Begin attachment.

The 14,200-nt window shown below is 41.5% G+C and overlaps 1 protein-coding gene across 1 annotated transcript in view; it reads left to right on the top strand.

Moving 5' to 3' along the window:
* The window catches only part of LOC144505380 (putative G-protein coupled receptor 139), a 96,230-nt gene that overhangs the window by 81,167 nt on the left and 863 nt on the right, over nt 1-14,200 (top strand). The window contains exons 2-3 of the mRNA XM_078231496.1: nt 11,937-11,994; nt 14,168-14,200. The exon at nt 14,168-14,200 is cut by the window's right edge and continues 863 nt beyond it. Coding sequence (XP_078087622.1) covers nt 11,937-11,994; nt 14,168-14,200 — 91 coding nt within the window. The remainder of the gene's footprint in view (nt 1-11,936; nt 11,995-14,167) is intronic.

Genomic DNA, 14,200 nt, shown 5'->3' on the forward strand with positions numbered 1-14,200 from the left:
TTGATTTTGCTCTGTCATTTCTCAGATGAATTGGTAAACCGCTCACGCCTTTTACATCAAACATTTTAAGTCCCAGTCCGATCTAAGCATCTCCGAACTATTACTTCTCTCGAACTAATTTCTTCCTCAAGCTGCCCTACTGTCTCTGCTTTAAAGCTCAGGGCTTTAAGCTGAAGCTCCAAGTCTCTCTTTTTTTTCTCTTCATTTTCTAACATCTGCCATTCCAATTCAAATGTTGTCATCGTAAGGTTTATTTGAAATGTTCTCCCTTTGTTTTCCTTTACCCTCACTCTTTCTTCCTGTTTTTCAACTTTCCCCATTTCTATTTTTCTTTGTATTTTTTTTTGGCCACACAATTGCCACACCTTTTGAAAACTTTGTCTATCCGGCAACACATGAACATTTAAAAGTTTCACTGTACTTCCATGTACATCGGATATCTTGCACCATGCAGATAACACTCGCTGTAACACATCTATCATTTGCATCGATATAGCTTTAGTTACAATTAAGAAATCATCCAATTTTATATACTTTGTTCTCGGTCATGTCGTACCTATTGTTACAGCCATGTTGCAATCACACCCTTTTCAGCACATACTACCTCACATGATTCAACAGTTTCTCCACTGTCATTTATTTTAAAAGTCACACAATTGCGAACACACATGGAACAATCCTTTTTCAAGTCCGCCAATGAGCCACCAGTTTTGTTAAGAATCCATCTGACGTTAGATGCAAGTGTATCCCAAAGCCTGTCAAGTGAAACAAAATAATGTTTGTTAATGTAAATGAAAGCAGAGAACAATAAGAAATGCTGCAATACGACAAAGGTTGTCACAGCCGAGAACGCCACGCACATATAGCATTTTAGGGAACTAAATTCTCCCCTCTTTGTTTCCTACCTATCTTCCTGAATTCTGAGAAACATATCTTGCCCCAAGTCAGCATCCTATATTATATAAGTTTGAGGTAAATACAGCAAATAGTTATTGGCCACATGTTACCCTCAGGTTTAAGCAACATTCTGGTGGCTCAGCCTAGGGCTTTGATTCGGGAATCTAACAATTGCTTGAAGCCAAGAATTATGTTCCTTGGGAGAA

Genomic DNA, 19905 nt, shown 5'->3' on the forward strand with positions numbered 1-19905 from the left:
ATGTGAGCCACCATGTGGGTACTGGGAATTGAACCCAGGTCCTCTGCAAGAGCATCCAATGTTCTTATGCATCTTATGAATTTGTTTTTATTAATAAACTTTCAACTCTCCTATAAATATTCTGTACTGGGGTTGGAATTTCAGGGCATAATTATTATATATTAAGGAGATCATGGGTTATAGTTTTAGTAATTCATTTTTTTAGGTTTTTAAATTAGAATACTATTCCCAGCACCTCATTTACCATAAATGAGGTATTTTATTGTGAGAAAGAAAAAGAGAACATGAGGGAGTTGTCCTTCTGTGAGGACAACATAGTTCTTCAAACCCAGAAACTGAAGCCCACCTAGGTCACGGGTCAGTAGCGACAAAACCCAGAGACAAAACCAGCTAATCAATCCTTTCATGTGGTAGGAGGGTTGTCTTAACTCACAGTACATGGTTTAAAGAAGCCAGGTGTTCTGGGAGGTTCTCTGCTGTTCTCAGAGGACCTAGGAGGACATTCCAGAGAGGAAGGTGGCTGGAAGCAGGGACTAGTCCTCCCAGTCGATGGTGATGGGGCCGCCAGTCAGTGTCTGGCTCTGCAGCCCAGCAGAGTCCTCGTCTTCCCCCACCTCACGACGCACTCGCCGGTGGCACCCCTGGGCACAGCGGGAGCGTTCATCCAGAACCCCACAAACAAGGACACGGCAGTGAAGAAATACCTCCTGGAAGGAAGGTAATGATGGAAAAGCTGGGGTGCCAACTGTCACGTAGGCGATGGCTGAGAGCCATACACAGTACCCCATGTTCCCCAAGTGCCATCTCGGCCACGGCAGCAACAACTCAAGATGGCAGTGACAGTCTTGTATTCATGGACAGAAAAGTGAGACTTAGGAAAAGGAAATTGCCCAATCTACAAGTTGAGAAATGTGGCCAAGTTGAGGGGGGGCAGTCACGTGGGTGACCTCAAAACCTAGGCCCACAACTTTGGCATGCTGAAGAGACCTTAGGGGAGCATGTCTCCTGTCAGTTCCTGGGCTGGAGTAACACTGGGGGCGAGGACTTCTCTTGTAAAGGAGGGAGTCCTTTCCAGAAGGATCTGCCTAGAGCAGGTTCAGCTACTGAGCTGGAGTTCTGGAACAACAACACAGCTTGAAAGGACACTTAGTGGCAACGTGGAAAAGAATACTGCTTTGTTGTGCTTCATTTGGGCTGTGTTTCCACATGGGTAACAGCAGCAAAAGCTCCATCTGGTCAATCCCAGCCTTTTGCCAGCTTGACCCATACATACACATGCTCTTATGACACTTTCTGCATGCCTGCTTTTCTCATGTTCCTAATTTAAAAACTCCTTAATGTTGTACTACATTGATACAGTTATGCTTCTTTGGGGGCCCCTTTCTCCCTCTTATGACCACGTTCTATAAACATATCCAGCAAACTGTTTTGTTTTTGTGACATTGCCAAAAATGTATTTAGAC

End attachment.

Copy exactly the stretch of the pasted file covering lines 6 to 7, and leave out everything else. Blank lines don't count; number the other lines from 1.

Genomic DNA, 19905 nt, shown 5'->3' on the forward strand with positions numbered 1-19905 from the left:
ATGTGAGCCACCATGTGGGTACTGGGAATTGAACCCAGGTCCTCTGCAAGAGCATCCAATGTTCTTATGCATCTTATGAATTTGTTTTTATTAATAAACTTTCAACTCTCCTATAAATATTCTGTACTGGGGTTGGAATTTCAGGGCATAATTATTATATATTAAGGAGATCATGGGTTATAGTTTTAGTAATTCATTTTTTTAGGTTTTTAAATTAGAATACTATTCCCAGCACCTCATTTACCATAAATGAGGTATTTTATTGTGAGAAAGAAAAAGAGAACATGAGGGAGTTGTCCTTCTGTGAGGACAACATAGTTCTTCAAACCCAGAAACTGAAGCCCACCTAGGTCACGGGTCAGTAGCGACAAAACCCAGAGACAAAACCAGCTAATCAATCCTTTCATGTGGTAGGAGGGTTGTCTTAACTCACAGTACATGGTTTAAAGAAGCCAGGTGTTCTGGGAGGTTCTCTGCTGTTCTCAGAGGACCTAGGAGGACATTCCAGAGAGGAAGGTGGCTGGAAGCAGGGACTAGTCCTCCCAGTCGATGGTGATGGGGCCGCCAGTCAGTGTCTGGCTCTGCAGCCCAGCAGAGTCCTCGTCTTCCCCCACCTCACGACGCACTCGCCGGTGGCACCCCTGGGCACAGCGGGAGCGTTCATCCAGAACCCCACAAACAAGGACACGGCAGTGAAGAAATACCTCCTGGAAGGAAGGTAATGATGGAAAAGCTGGGGTGCCAACTGTCACGTAGGCGATGGCTGAGAGCCATACACAGTACCCCATGTTCCCCAAGTGCCATCTCGGCCACGGCAGCAACAACTCAAGATGGCAGTGACAGTCTTGTATTCATGGACAGAAAAGTGAGACTTAGGAAAAGGAAATTGCCCAATCTACAAGTTGAGAAATGTGGCCAAGTTGAGGGGGGGCAGTCACGTGGGTGACCTCAAAACCTAGGCCCACAACTTTGGCATGCTGAAGAGACCTTAGGGGAGCATGTCTCCTGTCAGTTCCTGGGCTGGAGTAACACTGGGGGCGAGGACTTCTCTTGTAAAGGAGGGAGTCCTTTCCAGAAGGATCTGCCTAGAGCAGGTTCAGCTACTGAGCTGGAGTTCTGGAACAACAACACAGCTTGAAAGGACACTTAGTGGCAACGTGGAAAAGAATACTGCTTTGTTGTGCTTCATTTGGGCTGTGTTTCCACATGGGTAACAGCAGCAAAAGCTCCATCTGGTCAATCCCAGCCTTTTGCCAGCTTGACCCATACATACACATGCTCTTATGACACTTTCTGCATGCCTGCTTTTCTCATGTTCCTAATTTAAAAACTCCTTAATGTTGTACTACATTGATACAGTTATGCTTCTTTGGGGGCCCCTTTCTCCCTCTTATGACCACGTTCTATAAACATATCCAGCAAACTGTTTTGTTTTTGTGACATTGCCAAAAATGTATTTAGAC